I went to Jasol to meet my grandfather, Zorawar Singhji. The great stables in the House were now nearly empty, not entirely of animals but certainly of spirit; even the few animals that remained appeared to have lost condition. Far fewer people lived in the House now in any case, and with the bustle gone, there reigned over it a certain stillness, a brooding silence that carried in its hollows the echoes of time.
I was immensely saddened and went up to meet grandfather but with no joy in my heart. He was sitting almost slumped, in a patch of sun, in his “fulgar”, his shaven head covered not with his usual turban but a skull cap of his own design, thinly padded and with ear flaps for protection against the cold. We talked of this and that, of the elections that had just concluded, of the changes that were taking place in Sindh.
Then he asked: “When do you go to Delhi?” I replied that I would transit through it on my way to the regiment.
After a bit, when I got up to take leave, he repeated, “When you go to Delhi, inform me.” And then I remembered, it all came back, and as I fumbled for a suitable response, he smiled wearily, adding, “You will go, that I know. I only hope it is not left for too late.”
My joining leave was short, but to Khuri I had to go and was very glad that I did, for that world of my early years was in position, it was intact, my grandfather, Mool Singhji, very much still his robust, hearty self, meeting change square, riding above it. But his spirit had wilted somewhat, and his magnificent frame too, now not what it was, not as upright as it had always been.
He was sitting in a makeshift arbour spinning the mixed yarn of goat and camel hair, then so much a part of our leisure lives, of our daily occupations. Not given at all to sentimental expression, he asked me to sit next to him, then said: “Come again soon, my body will not last long now.” He brushed aside my remonstrances, adding, “I know, you don’t understand or accept. But change is beating me now, moving faster than I can. You will see that, but mark my word, people will come to know of Khuri because of you.”
I was to see them again, both of them, but each only once more. My paternal grandfather, in Jasol, when I met him two years later, complained of feeling the “cold much more these days”, also of too much coughing. “Yamraj is announcing his arrival with these signals. That is why I tell these fools, ‘Why do you want me to stop smoking my hookah? Why now? And how many years will that add to my life?’”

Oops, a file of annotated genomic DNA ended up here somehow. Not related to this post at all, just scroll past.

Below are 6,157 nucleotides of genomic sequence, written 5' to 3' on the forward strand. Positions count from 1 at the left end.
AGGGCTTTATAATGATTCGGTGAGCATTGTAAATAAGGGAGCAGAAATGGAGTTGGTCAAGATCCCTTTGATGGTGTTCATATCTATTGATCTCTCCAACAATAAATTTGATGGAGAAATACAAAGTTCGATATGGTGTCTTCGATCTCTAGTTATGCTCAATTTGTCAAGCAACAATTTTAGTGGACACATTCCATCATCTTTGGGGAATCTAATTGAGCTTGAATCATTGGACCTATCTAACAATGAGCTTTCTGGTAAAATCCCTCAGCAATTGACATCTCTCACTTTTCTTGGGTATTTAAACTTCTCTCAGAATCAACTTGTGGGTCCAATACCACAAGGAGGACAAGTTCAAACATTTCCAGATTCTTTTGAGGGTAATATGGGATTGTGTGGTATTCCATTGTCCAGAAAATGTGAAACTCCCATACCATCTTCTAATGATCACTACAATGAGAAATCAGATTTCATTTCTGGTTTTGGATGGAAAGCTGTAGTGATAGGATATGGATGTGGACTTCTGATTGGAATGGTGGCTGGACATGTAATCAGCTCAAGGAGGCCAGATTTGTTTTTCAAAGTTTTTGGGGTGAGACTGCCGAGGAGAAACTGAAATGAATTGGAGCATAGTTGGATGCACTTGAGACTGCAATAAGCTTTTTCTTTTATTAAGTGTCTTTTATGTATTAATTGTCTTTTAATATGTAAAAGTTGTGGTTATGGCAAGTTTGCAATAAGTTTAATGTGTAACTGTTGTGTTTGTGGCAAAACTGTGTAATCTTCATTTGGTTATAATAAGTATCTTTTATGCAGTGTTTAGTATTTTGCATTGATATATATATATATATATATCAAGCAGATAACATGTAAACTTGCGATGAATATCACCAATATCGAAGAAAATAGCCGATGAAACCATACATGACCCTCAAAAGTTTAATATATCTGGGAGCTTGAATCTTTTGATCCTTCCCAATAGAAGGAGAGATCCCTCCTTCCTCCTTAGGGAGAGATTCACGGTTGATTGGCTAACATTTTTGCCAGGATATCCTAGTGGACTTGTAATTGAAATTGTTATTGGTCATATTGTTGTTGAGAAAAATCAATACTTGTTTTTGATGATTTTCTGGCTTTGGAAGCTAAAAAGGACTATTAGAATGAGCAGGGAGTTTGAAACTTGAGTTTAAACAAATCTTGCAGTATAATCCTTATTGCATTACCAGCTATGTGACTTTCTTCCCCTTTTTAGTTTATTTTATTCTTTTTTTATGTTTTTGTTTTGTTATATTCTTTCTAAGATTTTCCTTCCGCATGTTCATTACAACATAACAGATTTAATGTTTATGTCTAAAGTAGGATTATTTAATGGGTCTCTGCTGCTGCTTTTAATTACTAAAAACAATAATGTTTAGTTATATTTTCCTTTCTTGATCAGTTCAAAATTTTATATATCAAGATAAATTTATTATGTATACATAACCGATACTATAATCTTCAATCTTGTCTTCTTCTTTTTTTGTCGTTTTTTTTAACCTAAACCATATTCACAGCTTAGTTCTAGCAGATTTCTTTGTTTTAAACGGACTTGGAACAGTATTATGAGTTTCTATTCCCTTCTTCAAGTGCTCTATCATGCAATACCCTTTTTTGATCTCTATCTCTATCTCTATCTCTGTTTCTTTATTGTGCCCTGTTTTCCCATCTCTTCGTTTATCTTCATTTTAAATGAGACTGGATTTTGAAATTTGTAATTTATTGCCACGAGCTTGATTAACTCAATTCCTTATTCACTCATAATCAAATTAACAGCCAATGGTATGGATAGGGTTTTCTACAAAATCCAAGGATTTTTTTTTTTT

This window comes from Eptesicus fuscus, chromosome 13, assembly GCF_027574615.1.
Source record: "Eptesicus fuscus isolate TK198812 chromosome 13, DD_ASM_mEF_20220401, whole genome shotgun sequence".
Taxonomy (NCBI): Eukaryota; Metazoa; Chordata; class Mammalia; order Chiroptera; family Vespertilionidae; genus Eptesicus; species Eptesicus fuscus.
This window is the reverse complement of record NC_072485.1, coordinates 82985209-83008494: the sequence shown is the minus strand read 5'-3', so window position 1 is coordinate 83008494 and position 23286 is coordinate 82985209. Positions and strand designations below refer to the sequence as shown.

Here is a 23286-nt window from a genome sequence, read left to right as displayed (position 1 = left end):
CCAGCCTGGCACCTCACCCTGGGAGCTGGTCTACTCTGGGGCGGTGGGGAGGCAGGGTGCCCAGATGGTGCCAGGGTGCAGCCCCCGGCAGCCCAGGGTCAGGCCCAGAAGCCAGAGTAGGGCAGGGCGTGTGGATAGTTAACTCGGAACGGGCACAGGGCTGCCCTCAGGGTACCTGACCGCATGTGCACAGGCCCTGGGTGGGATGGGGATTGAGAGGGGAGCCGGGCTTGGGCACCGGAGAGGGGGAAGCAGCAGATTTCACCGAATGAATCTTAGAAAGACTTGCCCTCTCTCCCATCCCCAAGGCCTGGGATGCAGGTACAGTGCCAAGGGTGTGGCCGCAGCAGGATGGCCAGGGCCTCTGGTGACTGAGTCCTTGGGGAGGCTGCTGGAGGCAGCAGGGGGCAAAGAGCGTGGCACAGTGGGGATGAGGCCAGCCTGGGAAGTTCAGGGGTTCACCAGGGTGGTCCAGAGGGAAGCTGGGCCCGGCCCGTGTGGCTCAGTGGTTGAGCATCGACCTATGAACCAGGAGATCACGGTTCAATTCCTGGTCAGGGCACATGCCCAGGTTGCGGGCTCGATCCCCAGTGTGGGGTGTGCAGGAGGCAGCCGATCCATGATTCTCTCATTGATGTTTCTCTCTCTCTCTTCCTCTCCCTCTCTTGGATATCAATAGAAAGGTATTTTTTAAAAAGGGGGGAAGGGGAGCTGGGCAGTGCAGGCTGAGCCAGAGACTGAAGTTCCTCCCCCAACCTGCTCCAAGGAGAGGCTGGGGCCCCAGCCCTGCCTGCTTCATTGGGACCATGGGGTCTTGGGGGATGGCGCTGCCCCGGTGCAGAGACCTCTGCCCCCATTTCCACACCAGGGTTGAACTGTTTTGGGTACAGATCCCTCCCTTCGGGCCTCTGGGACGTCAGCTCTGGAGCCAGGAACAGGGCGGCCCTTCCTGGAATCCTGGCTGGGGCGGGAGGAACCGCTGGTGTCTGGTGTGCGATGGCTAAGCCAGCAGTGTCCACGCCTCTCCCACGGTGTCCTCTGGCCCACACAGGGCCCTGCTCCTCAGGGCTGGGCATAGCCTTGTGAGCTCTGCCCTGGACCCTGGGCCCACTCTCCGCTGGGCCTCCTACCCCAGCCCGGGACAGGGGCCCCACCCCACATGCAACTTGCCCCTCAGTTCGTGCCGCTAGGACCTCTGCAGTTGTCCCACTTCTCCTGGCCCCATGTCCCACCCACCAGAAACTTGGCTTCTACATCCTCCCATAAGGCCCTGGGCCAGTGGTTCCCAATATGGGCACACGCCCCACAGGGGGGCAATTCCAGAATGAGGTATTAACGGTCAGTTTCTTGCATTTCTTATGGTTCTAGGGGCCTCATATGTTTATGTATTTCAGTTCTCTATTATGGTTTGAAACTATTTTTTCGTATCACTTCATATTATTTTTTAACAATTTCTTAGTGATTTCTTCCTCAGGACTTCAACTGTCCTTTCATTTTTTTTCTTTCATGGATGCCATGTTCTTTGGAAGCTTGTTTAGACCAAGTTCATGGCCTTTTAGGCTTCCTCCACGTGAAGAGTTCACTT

After a pause, “Do go and get me some grouse, and partridge, too, it has been some time, my teeth ache for that taste.” I brought him a full bag. He looked at it, looked up at me for he was sitting and I standing, smiled his usual, somewhat cynical smile, then said: “You will not change, always more than you ought. I am old now Jasu, who will eat all this grouse and partridge now? Look at the House!” But his cook was waiting and took them all.
As I left, he added: “Don’t forget Delhi.” I did not see him again.
In Khuri, my maternal grandfather was already ill when I reached. His body had shrunk, he could not eat and, of course, would not go even to Jaisalmer for a doctor. “How many days are you here for?” he asked. I responded, “At least three or four.”
Instantly he said in relief, “Good. Now Jasu, you organise this. My sons are all sentimental fools. Take a few men and camels, go around, collect enough firewood so that my body is burnt properly, there is not much time, I hear the sound of ‘his hooves’.” I had the needed firewood collected, it is always so scarce in the sands. Satisfied, he saw it being brought camel load after camel load because of which he then bid me farewell easy of mind. About a month later he too was gone. Some great gateway of my life – of links, identity and roots, of consciousness and connectivity – closed shut.
My commissioned service in the Army of just about nine years, 15 December 1957–22 November 1966, has no place in this narrative. I joined in what I term as the “golden age of cantonment soldiering” in India.